Finch NC, Syme HM, Elliott J. Risk Factors for Development of Chronic Kidney Disease in Cats. J Vet Intern Med. 2016 Mar;30(2):602-10.
Chronic Kidney Disease has been discussed extensively on this blog in the past, and with good reason; kidney disease is one of the most common causes of morbidity and mortality in older cats. Despite recent advances in early diagnosis and therapy, renal disease is a major cause of poor quality of life and ultimately death in our feline population. As with any disease, prevention of kidney failure is preferable to management. This study attempted to identify factors that affected the risk of chronic kidney disease developing in domestic cats.
Healthy geriatric cats (>9y) were recruited from two primary care practices in England between 2005 and 2009. Cats were followed until death, loss to follow up, the end of the study, or development of azotemia (kidney disease). Cats were re-asses at a minimum of 6 month intervals.
The association of dental disease with kidney failure was not surprising. Cats with dental disease are in a pro-inflammatory state and generally have persistent, low grade oral infections. It is well known that oral inflammation complicated the management of other systemic diseases, such as diabetes. It is possible that oral inflammation may lead to kidneys damage through unknown mechanisms. Owners were asked to complete a questionnaire regarding lifestyle, diet, vaccine history, environment, smoke exposure, and a variety of other factors. A Geospatial information system (GIS) was also used to evaluate cat’s location of origin.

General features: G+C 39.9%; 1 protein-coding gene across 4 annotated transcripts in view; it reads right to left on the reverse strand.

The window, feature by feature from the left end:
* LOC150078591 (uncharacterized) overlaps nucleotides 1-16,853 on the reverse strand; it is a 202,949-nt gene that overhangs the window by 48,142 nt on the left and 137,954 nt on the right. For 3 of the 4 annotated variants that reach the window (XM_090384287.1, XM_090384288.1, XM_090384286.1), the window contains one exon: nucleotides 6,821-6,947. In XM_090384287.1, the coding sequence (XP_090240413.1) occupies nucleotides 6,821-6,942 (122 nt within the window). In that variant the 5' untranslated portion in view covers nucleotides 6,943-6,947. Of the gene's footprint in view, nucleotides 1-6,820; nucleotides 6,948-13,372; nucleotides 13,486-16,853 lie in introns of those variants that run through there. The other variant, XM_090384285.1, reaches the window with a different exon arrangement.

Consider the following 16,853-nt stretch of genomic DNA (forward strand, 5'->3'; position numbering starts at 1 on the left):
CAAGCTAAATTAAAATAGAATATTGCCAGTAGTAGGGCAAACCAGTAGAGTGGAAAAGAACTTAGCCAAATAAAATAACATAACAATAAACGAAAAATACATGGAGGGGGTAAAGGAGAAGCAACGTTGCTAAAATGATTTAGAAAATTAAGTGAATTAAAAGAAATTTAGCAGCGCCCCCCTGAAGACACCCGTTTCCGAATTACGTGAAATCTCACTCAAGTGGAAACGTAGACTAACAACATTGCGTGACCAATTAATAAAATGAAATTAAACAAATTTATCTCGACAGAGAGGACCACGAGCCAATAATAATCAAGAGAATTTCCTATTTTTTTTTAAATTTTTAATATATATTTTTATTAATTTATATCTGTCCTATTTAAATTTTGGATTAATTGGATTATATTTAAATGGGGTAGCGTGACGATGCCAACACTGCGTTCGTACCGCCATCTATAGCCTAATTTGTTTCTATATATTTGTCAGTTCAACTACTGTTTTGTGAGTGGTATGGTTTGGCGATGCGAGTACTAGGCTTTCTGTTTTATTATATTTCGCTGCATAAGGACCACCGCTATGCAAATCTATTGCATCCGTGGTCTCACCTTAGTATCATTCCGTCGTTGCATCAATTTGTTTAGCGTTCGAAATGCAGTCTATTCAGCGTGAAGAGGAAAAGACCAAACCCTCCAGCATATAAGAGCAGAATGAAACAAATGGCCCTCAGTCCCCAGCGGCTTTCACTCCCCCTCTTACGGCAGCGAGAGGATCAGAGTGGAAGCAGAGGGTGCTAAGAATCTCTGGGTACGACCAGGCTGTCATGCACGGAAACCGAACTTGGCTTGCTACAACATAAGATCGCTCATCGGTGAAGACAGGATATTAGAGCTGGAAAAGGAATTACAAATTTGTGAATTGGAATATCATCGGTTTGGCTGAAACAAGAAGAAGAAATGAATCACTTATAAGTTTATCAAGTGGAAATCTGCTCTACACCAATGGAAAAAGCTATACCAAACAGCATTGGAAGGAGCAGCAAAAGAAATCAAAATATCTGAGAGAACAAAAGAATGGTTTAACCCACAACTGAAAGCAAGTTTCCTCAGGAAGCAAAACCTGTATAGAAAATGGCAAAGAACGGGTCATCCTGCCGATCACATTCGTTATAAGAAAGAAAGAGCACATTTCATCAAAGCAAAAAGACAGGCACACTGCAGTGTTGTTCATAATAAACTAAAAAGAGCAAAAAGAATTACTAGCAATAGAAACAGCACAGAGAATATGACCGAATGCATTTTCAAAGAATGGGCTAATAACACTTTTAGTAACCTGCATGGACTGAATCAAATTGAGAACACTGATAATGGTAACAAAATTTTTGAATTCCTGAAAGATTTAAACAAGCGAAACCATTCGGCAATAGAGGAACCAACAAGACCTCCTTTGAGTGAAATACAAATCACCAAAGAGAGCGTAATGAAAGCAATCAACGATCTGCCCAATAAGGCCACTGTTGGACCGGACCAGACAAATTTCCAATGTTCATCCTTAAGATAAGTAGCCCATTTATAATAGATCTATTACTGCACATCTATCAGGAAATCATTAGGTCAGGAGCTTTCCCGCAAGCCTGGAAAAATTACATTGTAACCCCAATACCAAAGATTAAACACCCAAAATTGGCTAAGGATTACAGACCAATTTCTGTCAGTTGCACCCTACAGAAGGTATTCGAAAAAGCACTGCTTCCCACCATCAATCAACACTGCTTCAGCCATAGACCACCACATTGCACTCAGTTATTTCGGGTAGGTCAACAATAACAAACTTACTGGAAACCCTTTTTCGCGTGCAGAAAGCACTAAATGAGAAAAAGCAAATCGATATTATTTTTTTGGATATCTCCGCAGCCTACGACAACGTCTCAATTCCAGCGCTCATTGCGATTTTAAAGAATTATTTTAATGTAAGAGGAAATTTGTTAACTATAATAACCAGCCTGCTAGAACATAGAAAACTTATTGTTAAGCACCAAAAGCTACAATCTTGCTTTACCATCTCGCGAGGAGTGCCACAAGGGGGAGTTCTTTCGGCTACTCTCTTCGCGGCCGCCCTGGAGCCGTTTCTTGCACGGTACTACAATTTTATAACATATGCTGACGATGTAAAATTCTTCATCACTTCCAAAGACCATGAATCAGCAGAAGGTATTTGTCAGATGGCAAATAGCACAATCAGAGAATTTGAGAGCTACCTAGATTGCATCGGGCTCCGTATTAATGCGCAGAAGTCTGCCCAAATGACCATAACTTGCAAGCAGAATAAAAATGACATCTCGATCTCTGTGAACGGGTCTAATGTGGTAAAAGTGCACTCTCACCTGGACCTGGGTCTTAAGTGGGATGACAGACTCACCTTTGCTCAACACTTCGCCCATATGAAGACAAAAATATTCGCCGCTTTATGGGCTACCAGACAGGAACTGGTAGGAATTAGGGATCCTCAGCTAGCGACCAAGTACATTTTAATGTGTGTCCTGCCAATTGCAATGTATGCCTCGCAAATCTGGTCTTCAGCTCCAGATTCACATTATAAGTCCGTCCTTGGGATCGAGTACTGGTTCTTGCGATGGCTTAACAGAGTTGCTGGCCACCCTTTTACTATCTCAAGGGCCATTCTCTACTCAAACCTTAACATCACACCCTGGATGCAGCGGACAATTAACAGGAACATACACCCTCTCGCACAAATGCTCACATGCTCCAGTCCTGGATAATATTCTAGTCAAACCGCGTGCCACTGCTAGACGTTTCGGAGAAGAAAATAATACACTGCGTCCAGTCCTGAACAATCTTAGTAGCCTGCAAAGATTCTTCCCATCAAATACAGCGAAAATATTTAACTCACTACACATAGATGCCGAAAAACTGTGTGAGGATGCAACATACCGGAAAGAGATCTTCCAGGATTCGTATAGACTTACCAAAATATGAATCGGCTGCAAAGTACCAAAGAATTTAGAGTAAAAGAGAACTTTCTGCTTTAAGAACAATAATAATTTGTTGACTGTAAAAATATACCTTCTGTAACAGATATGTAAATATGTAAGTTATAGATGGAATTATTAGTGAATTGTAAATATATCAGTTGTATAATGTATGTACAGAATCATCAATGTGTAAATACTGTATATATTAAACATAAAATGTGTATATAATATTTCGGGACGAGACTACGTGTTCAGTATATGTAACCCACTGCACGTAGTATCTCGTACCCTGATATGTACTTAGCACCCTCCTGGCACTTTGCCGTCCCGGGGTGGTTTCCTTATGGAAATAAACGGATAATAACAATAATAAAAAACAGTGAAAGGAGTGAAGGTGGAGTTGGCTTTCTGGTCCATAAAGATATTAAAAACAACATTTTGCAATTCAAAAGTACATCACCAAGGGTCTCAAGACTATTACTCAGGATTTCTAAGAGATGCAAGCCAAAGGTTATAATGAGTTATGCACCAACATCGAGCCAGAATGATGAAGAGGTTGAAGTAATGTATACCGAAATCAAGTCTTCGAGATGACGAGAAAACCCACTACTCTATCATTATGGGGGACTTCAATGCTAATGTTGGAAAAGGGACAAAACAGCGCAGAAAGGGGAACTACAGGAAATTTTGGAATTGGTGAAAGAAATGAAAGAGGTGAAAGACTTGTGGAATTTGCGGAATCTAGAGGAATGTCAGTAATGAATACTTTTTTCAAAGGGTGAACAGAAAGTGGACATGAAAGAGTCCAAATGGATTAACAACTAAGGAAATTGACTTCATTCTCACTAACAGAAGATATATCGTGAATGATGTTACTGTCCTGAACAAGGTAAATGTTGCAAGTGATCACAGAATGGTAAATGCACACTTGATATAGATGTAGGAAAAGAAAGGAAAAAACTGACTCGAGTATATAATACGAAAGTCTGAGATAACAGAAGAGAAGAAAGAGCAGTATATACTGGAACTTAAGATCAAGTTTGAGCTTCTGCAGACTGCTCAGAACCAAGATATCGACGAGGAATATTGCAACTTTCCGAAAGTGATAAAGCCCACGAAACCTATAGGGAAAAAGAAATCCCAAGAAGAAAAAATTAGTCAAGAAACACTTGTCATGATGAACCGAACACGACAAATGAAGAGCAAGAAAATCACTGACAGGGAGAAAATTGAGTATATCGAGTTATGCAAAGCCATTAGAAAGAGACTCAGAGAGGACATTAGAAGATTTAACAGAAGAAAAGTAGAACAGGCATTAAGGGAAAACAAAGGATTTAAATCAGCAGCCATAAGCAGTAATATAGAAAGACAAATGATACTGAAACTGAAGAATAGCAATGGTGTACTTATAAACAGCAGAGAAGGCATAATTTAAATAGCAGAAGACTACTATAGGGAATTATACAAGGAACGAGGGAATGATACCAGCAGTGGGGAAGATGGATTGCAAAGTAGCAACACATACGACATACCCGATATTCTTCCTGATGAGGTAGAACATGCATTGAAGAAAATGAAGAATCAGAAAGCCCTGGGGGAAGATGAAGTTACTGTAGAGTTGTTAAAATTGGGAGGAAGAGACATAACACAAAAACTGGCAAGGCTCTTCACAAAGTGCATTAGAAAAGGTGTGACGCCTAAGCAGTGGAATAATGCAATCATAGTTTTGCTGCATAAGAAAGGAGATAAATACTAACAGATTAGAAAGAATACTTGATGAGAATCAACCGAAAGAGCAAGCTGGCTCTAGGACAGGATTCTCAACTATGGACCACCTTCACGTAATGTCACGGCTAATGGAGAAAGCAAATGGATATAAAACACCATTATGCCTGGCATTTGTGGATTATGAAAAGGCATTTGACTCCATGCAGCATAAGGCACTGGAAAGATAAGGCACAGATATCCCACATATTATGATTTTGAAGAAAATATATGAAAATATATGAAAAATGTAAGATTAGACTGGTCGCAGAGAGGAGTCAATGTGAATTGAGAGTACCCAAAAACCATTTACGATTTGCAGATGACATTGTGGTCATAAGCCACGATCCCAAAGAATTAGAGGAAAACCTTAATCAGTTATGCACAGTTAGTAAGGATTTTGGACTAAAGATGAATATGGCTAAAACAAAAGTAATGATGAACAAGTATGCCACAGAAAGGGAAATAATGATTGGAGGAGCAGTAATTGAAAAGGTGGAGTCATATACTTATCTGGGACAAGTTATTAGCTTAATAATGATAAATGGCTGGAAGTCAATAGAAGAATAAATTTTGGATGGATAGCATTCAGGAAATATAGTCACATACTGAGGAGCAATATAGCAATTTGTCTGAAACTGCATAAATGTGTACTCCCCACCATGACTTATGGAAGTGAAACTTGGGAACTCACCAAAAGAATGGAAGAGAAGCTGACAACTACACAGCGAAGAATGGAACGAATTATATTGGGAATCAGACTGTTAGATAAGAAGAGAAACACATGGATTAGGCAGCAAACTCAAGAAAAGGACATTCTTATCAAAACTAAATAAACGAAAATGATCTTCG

148 cats were included in the analysis, of which 27 developed azotemia. The only variables found to be different between azotemic and non azotemic cats were lifestyle, vaccine history, and dental disease category. No significant findings were detected on geospatial analysis.
The association of vaccine frequency with kidney disease raises many questions. It is important to note, as this study does, that correlation does not necessarily imply causation (ie. the association of vaccine frequency and renal disease does not mean one causes the other). It may be that cats who are frequently vaccinated are also more likely to receive anesthesia, NSAIDs, antibiotics, or other treatments more likely to affect renal function. This study does, however, imply that further research should be done into investigating this association. It also reinforces the idea that vaccinations should be given only as frequently as necessary, based on a cat’s individual risk factors. One must also, however, keep in mind the amazing success of many feline vaccine programs (rabies, feline leukemia virus, feline panleukopenia) at dramatically reducing the incidence of disease. (MRK)
Jepson RE, Brodbelt D, Vallance C, et al. Evaluation of predictors of the development of azotemia in cats. J Vet Intern Med 2009;23:806–813.
Greene JP, Lefebvre SL, Wang M, et al. Risk factors associated with the development of chronic kidney disease in cats evaluated at primary care veterinary hospitals. J Am Vet Med Assoc 2014;244:320–327.